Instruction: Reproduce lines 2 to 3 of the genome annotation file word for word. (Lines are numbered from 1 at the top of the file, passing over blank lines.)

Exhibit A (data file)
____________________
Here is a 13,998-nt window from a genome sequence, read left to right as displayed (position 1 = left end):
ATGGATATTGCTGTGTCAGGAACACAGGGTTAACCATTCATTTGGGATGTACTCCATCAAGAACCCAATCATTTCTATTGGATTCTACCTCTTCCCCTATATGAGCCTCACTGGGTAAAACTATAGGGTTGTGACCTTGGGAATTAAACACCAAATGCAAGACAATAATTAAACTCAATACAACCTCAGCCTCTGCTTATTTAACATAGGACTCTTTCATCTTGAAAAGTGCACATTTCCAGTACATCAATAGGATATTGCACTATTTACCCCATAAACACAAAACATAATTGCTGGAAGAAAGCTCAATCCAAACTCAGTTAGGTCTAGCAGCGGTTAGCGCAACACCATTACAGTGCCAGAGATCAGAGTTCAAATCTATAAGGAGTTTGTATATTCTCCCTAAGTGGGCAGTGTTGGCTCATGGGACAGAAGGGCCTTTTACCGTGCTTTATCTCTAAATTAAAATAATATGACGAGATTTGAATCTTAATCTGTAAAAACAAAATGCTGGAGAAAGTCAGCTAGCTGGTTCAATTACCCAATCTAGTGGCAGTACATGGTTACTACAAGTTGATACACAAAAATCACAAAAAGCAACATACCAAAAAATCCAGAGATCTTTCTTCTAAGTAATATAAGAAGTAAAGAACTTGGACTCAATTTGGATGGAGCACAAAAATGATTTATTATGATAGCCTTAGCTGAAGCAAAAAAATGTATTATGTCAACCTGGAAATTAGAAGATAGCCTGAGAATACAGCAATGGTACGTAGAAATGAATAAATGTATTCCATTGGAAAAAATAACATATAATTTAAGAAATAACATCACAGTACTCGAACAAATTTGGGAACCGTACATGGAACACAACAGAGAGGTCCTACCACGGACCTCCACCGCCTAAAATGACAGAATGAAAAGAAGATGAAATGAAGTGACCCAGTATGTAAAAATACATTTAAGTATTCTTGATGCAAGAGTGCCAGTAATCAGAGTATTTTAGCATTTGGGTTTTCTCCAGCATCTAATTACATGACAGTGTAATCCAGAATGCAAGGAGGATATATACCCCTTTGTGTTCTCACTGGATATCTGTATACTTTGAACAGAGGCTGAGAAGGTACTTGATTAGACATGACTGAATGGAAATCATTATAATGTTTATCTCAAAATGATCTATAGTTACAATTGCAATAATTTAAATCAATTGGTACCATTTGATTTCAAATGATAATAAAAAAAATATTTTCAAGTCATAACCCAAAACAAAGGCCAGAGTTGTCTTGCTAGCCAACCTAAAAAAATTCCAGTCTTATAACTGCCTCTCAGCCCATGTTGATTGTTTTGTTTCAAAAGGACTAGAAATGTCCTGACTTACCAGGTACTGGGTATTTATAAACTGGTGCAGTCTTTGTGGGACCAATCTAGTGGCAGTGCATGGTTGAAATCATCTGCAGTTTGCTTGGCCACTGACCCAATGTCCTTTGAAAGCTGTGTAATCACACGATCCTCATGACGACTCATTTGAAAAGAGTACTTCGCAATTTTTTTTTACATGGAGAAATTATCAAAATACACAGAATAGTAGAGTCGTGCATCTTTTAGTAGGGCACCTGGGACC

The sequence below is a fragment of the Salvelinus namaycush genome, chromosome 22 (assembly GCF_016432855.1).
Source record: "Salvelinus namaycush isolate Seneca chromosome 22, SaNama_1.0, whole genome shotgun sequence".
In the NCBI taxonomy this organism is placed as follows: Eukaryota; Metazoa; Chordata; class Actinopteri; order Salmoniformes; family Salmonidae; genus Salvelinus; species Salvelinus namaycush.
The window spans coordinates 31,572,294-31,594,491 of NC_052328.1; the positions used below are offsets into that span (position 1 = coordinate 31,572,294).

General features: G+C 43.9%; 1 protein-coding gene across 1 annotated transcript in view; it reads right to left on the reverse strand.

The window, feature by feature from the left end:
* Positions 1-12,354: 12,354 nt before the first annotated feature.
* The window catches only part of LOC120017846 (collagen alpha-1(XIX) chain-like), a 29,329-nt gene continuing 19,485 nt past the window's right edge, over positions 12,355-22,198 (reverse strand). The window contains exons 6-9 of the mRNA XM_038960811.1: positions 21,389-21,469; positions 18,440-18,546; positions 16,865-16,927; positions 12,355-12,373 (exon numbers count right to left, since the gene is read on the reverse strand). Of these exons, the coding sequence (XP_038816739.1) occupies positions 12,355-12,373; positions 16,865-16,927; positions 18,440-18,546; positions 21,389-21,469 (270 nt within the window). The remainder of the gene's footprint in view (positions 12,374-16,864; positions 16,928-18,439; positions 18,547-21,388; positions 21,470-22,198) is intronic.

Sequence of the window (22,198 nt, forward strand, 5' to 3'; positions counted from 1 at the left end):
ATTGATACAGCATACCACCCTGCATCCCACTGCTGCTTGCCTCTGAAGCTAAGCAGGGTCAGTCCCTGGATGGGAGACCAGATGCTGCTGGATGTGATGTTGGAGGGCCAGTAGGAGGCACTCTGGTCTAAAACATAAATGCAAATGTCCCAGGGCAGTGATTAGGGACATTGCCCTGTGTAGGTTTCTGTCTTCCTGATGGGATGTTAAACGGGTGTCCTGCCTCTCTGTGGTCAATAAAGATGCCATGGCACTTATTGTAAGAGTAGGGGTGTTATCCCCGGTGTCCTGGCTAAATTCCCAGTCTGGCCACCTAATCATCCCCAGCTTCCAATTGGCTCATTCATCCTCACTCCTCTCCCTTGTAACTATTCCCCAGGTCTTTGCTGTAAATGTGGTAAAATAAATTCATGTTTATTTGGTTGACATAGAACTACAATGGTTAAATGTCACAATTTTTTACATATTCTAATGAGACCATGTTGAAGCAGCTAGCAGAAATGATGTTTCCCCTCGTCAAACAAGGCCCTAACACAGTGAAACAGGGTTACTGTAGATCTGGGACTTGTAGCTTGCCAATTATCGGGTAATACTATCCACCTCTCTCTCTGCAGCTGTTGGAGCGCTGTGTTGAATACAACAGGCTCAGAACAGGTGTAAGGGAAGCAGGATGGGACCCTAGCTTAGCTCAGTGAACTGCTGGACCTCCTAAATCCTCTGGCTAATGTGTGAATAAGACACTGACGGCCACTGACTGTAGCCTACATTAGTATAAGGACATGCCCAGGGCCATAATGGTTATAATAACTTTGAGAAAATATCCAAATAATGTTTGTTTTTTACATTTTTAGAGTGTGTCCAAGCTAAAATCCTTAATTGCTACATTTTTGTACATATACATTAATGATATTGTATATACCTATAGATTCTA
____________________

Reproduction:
ATGGATATTGCTGTGTCAGGAACACAGGGTTAACCATTCATTTGGGATGTACTCCATCAAGAACCCAATCATTTCTATTGGATTCTACCTCTTCCCCTATATGAGCCTCACTGGGTAAAACTATAGGGTTGTGACCTTGGGAATTAAACACCAAATGCAAGACAATAATTAAACTCAATACAACCTCAGCCTCTGCTTATTTAACATAGGACTCTTTCATCTTGAAAAGTGCACATTTCCAGTACATCAATAGGATATTGCACTATTTACCCCATAAACACAAAACATAATTGCTGGAAGAAAGCTCAATCCAAACTCAGTTAGGTCTAGCAGCGGTTAGCGCAACACCATTACAGTGCCAGAGATCAGAGTTCAAATCTATAAGGAGTTTGTATATTCTCCCTAAGTGGGCAGTGTTGGCTCATGGGACAGAAGGGCCTTTTACCGTGCTTTATCTCTAAATTAAAATAATATGACGAGATTTGAATCTTAATCTGTAAAAACAAAATGCTGGAGAAAGTCAGCTAGCTGGTTCAATTACCCAATCTAGTGGCAGTACATGGTTACTACAAGTTGATACACAAAAATCACAAAAAGCAACATACCAAAAAATCCAGAGATCTTTCTTCTAAGTAATATAAGAAGTAAAGAACTTGGACTCAATTTGGATGGAGCACAAAAATGATTTATTATGATAGCCTTAGCTGAAGCAAAAAAATGTATTATGTCAACCTGGAAATTAGAAGATAGCCTGAGAATACAGCAATGGTACGTAGAAATGAATAAATGTATTCCATTGGAAAAAATAACATATAATTTAAGAAATAACATCACAGTACTCGAACAAATTTGGGAACCGTACATGGAACACAACAGAGAGGTCCTACCACGGACCTCCACCGCCTAAAATGACAGAATGAAAAGAAGATGAAATGAAGTGACCCAGTATGTAAAAATACATTTAAGTATTCTTGATGCAAGAGTGCCAGTAATCAGAGTATTTTAGCATTTGGGTTTTCTCCAGCATCTAATTACATGACAGTGTAATCCAGAATGCAAGGAGGATATATACCCCTTTGTGTTCTCACTGGATATCTGTATACTTTGAACAGAGGCTGAGAAGGTACTTGATTAGACATGACTGAATGGAAATCATTATAATGTTTATCTCAAAATGATCTATAGTTACAATTGCAATAATTTAAATCAATTGGTACCATTTGATTTCAAATGATAATAAAAAAAATATTTTCAAGTCATAACCCAAAACAAAGGCCAGAGTTGTCTTGCTAGCCAACCTAAAAAAATTCCAGTCTTATAACTGCCTCTCAGCCCATGTTGATTGTTTTGTTTCAAAAGGACTAGAAATGTCCTGACTTACCAGGTACTGGGTATTTATAAACTGGTGCAGTCTTTGTGGGACCAATCTAGTGGCAGTGCATGGTTGAAATCATCTGCAGTTTGCTTGGCCACTGACCCAATGTCCTTTGAAAGCTGTGTAATCACACGATCCTCATGACGACTCATTTGAAAAGAGTACTTCGCAATTTTTTTTTACATGGAGAAATTATCAAAATACACAGAATAGTAGAGTCGTGCATCTTTTAGTAGGGCACCTGGGACC

The sequence below is a fragment of the Salvelinus namaycush genome, chromosome 22 (assembly GCF_016432855.1).